Adventure Comics #11/514
Blackest Night Director's Cut #1
Brightest Day #0
Titans: Villains For Hire Special #1
Adventure Comics #11/514 (DC, 2010, $3.99)
Thanks to 20/20 hindsight, I get it now. Kill Pa Kent to get Clark in an emotionally vulnerable place. Bring back a version of Kal-El’s lost world of Krypton so that he can become deeply invested. Develop the most familiar and popular interpretations of Brainiac, General Zod & company along the way. Blow up New Krypton to restore the pathos Superman lost Post-Crisis, hitting the reset button on a lot of valuable attributes lost since the mid-80s.
Perhaps if the story had remained in the Superman books where it belonged, it would have been better received and allowed to resolve itself at its own pace. Instead, DC got greedy, trying to launch a new take on Nightwing and Flamebird, as well as fix the Legion of Super-Heroes continuity left irreparably damaged by the Superman editorial office for twenty years. Even with two separate mini-series and a multi-book crossover dedicated to resolving the mess, a bunch of loose ends got dumped in the Superboy/Legion bifurcated title that’s been a hash all on its own.
If you’re wondering what the point of Jemm, Son of Saturn turning up a few months back was, here it is. If you’ve been reading R.E.B.E.L.S., a story point that launched that series winds up here. The motivation for Legionnaires running around in the present lately gets covered. That year Mon-El spent subbing for Superman was motivated by issues relating to the character for decades. This book will bring closure to plenty of tired old fans, assuming they hung in this long. Coupled with solid scripts and good art, the only real complaint is that you have to buy Adventure Comics to wrap a bunch of other series.
Blackest Night Director's Cut #1 (DC, 2010, $5.99)
I’m a movie buff, so I spend a lot of time going through the special features on my DVDs. Like double dipping a home video release, this is the comic book equivalent of such a cash grab. The reason to buy it is the thirty pages of design art related to the series, mostly by Joe Prado, as he reworks a few hundred different characters. A shame the editor in his finite wisdom stamped “UNUSED” in giant red letters over one design that never saw print anywhere else. The showcase is informative as well, seeing as I wasn’t even aware some of these characters were dead, and considering the editor neglects to mention the exact circumstances surrounding a few, I’m not entirely sure they all were, prior to being used.
There’s a gallery of all the covers related to the series, in which the rarest variants are typically cropped sideways or otherwise obscured for your viewing frustration. There are a couple of “deleted scenes” which were never drawn. As is typical, they were mildly interesting but inessential. An unpublished Greg Horn variant cover of Black Lantern Kilowog stepping on Kyle Rayner reiterates art as the primary virtue of the book. A heavily visual two page look at the production of Blackest Night action figures, followed by a two page spread of the figures produced to date, is just a thinly disguised advertisement.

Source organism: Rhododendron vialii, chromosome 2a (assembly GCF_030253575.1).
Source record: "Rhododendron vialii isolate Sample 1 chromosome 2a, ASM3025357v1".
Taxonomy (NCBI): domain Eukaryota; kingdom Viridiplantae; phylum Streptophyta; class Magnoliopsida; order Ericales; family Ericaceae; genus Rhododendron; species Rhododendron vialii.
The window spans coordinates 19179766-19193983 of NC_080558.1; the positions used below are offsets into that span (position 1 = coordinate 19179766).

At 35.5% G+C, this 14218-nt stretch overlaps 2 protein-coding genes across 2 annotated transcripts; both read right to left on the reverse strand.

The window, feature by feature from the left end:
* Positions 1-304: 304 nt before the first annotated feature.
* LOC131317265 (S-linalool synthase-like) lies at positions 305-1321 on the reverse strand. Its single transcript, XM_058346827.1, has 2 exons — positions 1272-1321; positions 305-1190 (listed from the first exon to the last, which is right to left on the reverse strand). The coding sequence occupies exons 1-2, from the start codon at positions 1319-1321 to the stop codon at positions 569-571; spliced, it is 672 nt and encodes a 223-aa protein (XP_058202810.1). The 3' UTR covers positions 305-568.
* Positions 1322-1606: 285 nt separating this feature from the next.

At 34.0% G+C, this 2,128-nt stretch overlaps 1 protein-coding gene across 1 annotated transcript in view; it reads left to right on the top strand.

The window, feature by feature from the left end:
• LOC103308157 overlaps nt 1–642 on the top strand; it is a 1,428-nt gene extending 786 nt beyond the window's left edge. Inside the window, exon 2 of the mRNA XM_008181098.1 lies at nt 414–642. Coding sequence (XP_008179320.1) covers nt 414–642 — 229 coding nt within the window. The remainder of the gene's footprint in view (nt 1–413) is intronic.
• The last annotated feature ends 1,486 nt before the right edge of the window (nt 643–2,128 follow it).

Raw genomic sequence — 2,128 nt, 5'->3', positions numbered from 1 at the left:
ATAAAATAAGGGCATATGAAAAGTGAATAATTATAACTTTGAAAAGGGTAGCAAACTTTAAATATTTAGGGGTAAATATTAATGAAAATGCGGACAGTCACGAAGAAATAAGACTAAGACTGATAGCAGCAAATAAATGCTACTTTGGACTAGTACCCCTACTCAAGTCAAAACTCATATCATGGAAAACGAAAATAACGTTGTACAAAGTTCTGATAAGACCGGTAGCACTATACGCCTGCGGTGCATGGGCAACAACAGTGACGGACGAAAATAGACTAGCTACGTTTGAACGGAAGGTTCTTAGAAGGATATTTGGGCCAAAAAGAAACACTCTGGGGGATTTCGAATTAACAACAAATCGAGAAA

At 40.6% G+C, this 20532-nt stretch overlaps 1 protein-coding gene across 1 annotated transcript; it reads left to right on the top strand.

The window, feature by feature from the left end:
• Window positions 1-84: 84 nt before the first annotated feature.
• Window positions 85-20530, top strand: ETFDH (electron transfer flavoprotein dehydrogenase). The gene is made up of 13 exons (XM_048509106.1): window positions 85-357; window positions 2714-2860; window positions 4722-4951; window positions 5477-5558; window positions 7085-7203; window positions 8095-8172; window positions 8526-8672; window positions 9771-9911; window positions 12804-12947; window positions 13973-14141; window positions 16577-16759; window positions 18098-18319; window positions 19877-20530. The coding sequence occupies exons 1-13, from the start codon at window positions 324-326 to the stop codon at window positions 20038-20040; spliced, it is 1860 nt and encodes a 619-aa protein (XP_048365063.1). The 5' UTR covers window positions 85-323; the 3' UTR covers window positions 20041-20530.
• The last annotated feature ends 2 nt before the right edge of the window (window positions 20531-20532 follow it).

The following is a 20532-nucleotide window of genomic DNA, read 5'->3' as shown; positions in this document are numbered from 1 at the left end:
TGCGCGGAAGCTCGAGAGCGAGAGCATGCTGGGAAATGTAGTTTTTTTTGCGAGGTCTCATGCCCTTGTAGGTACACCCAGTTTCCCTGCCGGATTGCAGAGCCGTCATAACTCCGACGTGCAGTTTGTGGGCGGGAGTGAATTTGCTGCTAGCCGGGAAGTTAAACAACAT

The two primary elements of ballast are a “commentary track” and the script for the first issue. In this modern age of mixed caps and computer lettering, I’m surprised the ancient method of indicating emboldened text THROUGH WRITING IN ALL CAPS is still being employed. It’s like how in the olden days, every sentence had to end with either an exclamation or question mark. I figure most people read comics in an internal monotone, so I fail to see the point of using bold words to direct line readings. Beyond that outmoded curiosity, there’s nothing in the script you couldn’t be better served reading off the comic page.
In my experience, good commentary tracks usually involve candid directors, writers and/or producers getting into all the fine details of a film’s production. Bad commentary tracks often involve a circle jerk of actors talking about how much fun they had working together, when not going silent to watch the film. The commentary here falls into the latter category, with everyone blowing one another, or making the most banal “observations.” Ultimately, I recommend the book, but you should probably skip all the text unrelated to the design gallery.
Brightest Day #0 (DC, 2010, $3.99)
Oh shit, it’s Brightest Day! When this thing was coming out, I was hot to read it. Then I did, and promptly forgot to review it. You see, it turned out the zero issue was just an extended trailer for this and other series. The art by Fernando Pasarin is really nice, and I guess everybody deserved a breather after the big event book, but this is a preview of foreshadowing, y’know?
Titans: Villains For Hire Special #1 (DC, 2010, $4.99)
Mike Mayhew is 2-0 in killing prominent Asian characters in the DC Universe this year. Dr. Light better watch her ass, and I mean literally. The way Mayhew drew the lustily over-endowed Cheshire, he might be inclined to give her the Sue Dibny special on her way out.
Setting aside the whole shitty snuff mentality at DC these days, at least Eric Wallace’s script honors its hero with a worthwhile last stand that offers nods to the character’s history and supporting cast (at least as far as I know.) Deathstroke is a bad mother-fucking scumbag, and always has been, so he’s exactly the right kind of villain you want for your murder. Also, if you’ve been waiting for a comic to finally weaponize a twat, this book is for you.
The comic has two other artists besides Mayhew, and between their all looking great and the structure of the story involving numerous flashback sequences, it works. Still, why are these event massacres suddenly jam vehicles? Oh well, fuck it-- welcome to poorly edited and slowly drawn modern comics, right? If I wanted integrity, I’d stick with creator-owned work.
Thursday, May 13, 2010
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